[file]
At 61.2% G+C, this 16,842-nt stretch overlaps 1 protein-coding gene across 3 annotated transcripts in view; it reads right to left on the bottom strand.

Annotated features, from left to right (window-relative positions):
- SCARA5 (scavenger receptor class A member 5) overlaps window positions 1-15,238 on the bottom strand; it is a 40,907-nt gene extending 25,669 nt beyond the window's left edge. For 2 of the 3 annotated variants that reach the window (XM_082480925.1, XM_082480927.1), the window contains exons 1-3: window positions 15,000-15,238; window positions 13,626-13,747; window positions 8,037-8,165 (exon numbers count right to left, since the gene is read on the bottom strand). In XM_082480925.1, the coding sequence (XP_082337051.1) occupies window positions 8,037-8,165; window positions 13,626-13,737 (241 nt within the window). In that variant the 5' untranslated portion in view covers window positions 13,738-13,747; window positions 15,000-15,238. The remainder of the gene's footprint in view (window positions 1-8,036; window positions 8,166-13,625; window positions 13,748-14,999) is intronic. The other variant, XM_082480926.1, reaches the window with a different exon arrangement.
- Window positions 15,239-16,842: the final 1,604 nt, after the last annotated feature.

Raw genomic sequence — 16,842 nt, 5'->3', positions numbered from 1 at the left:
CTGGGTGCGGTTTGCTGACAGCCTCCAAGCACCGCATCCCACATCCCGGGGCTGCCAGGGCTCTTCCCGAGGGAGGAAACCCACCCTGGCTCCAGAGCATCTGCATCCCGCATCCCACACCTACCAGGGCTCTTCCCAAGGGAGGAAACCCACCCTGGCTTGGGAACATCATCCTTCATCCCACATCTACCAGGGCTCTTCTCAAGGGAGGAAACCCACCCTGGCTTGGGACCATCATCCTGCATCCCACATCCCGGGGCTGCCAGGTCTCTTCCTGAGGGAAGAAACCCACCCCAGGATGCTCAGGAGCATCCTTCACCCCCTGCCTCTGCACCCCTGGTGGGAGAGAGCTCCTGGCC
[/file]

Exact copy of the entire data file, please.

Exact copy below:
At 61.2% G+C, this 16,842-nt stretch overlaps 1 protein-coding gene across 3 annotated transcripts in view; it reads right to left on the bottom strand.

Annotated features, from left to right (window-relative positions):
- SCARA5 (scavenger receptor class A member 5) overlaps window positions 1-15,238 on the bottom strand; it is a 40,907-nt gene extending 25,669 nt beyond the window's left edge. For 2 of the 3 annotated variants that reach the window (XM_082480925.1, XM_082480927.1), the window contains exons 1-3: window positions 15,000-15,238; window positions 13,626-13,747; window positions 8,037-8,165 (exon numbers count right to left, since the gene is read on the bottom strand). In XM_082480925.1, the coding sequence (XP_082337051.1) occupies window positions 8,037-8,165; window positions 13,626-13,737 (241 nt within the window). In that variant the 5' untranslated portion in view covers window positions 13,738-13,747; window positions 15,000-15,238. The remainder of the gene's footprint in view (window positions 1-8,036; window positions 8,166-13,625; window positions 13,748-14,999) is intronic. The other variant, XM_082480926.1, reaches the window with a different exon arrangement.
- Window positions 15,239-16,842: the final 1,604 nt, after the last annotated feature.

Raw genomic sequence — 16,842 nt, 5'->3', positions numbered from 1 at the left:
CTGGGTGCGGTTTGCTGACAGCCTCCAAGCACCGCATCCCACATCCCGGGGCTGCCAGGGCTCTTCCCGAGGGAGGAAACCCACCCTGGCTCCAGAGCATCTGCATCCCGCATCCCACACCTACCAGGGCTCTTCCCAAGGGAGGAAACCCACCCTGGCTTGGGAACATCATCCTTCATCCCACATCTACCAGGGCTCTTCTCAAGGGAGGAAACCCACCCTGGCTTGGGACCATCATCCTGCATCCCACATCCCGGGGCTGCCAGGTCTCTTCCTGAGGGAAGAAACCCACCCCAGGATGCTCAGGAGCATCCTTCACCCCCTGCCTCTGCACCCCTGGTGGGAGAGAGCTCCTGGCC